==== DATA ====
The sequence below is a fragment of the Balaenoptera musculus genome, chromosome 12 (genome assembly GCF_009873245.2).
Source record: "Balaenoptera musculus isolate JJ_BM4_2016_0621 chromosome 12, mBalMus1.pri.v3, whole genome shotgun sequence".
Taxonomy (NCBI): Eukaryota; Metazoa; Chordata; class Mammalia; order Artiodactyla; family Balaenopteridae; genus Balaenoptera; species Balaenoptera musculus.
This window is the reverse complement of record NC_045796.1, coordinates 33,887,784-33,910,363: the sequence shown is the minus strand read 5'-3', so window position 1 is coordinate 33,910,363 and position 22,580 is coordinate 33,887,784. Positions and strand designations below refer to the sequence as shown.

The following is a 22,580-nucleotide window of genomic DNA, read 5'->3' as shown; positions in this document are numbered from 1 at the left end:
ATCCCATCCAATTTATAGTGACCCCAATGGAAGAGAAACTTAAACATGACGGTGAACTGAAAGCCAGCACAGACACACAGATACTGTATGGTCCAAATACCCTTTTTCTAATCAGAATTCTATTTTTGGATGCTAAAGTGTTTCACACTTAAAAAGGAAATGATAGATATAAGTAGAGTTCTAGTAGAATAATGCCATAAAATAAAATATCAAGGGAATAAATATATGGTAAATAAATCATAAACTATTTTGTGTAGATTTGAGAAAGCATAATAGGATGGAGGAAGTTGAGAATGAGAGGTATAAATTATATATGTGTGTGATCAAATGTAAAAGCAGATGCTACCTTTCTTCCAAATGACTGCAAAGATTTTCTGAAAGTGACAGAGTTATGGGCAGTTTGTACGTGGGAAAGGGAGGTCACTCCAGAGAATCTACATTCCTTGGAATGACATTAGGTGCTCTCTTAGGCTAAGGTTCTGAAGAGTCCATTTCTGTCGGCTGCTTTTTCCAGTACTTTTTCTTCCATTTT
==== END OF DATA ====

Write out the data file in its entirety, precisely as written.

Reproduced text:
The sequence below is a fragment of the Balaenoptera musculus genome, chromosome 12 (genome assembly GCF_009873245.2).
Source record: "Balaenoptera musculus isolate JJ_BM4_2016_0621 chromosome 12, mBalMus1.pri.v3, whole genome shotgun sequence".
Taxonomy (NCBI): Eukaryota; Metazoa; Chordata; class Mammalia; order Artiodactyla; family Balaenopteridae; genus Balaenoptera; species Balaenoptera musculus.
This window is the reverse complement of record NC_045796.1, coordinates 33,887,784-33,910,363: the sequence shown is the minus strand read 5'-3', so window position 1 is coordinate 33,910,363 and position 22,580 is coordinate 33,887,784. Positions and strand designations below refer to the sequence as shown.

The following is a 22,580-nucleotide window of genomic DNA, read 5'->3' as shown; positions in this document are numbered from 1 at the left end:
ATCCCATCCAATTTATAGTGACCCCAATGGAAGAGAAACTTAAACATGACGGTGAACTGAAAGCCAGCACAGACACACAGATACTGTATGGTCCAAATACCCTTTTTCTAATCAGAATTCTATTTTTGGATGCTAAAGTGTTTCACACTTAAAAAGGAAATGATAGATATAAGTAGAGTTCTAGTAGAATAATGCCATAAAATAAAATATCAAGGGAATAAATATATGGTAAATAAATCATAAACTATTTTGTGTAGATTTGAGAAAGCATAATAGGATGGAGGAAGTTGAGAATGAGAGGTATAAATTATATATGTGTGTGATCAAATGTAAAAGCAGATGCTACCTTTCTTCCAAATGACTGCAAAGATTTTCTGAAAGTGACAGAGTTATGGGCAGTTTGTACGTGGGAAAGGGAGGTCACTCCAGAGAATCTACATTCCTTGGAATGACATTAGGTGCTCTCTTAGGCTAAGGTTCTGAAGAGTCCATTTCTGTCGGCTGCTTTTTCCAGTACTTTTTCTTCCATTTT